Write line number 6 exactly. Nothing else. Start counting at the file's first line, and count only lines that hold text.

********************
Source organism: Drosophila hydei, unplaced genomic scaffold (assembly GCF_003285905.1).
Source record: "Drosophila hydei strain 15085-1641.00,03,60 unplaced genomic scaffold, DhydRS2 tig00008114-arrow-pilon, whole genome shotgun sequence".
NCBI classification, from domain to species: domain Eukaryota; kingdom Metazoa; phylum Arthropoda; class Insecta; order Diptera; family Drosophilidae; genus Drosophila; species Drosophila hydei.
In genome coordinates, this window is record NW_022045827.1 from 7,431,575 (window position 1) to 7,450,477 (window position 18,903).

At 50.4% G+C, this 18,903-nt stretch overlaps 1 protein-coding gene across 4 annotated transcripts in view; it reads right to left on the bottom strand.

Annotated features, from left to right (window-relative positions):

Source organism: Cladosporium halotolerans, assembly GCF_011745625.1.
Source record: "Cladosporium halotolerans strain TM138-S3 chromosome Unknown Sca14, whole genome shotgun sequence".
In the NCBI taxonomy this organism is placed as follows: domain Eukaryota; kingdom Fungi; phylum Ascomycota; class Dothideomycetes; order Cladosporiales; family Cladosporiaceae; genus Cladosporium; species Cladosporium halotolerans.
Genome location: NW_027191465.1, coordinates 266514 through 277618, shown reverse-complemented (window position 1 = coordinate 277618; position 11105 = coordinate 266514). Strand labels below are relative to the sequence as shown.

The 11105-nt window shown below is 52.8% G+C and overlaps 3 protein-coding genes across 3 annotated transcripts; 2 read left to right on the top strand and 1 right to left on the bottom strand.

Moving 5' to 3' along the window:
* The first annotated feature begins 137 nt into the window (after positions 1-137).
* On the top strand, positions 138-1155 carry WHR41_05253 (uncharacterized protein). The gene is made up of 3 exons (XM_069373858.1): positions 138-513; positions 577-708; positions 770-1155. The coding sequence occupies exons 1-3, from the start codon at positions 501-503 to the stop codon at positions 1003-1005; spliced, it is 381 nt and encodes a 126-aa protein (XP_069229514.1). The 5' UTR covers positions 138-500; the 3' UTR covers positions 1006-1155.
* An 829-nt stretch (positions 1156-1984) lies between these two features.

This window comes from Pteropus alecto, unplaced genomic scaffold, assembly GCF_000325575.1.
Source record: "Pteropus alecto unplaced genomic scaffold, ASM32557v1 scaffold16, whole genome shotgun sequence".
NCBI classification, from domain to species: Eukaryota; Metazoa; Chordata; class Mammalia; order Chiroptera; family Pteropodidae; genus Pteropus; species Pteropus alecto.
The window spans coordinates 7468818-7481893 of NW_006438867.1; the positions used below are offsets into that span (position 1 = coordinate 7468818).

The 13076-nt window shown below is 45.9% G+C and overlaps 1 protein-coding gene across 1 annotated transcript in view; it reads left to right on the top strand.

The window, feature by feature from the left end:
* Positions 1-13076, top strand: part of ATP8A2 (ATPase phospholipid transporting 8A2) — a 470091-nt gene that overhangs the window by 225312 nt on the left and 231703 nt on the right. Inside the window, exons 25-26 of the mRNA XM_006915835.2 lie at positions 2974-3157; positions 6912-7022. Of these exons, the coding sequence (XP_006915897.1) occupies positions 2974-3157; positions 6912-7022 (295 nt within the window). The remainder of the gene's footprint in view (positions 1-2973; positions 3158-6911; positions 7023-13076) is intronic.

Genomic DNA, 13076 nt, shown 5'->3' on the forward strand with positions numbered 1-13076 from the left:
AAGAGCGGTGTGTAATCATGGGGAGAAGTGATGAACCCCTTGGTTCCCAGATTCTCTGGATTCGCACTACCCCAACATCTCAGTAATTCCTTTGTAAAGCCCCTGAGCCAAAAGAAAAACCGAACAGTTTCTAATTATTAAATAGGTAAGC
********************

Annotated features, from left to right (window-relative positions):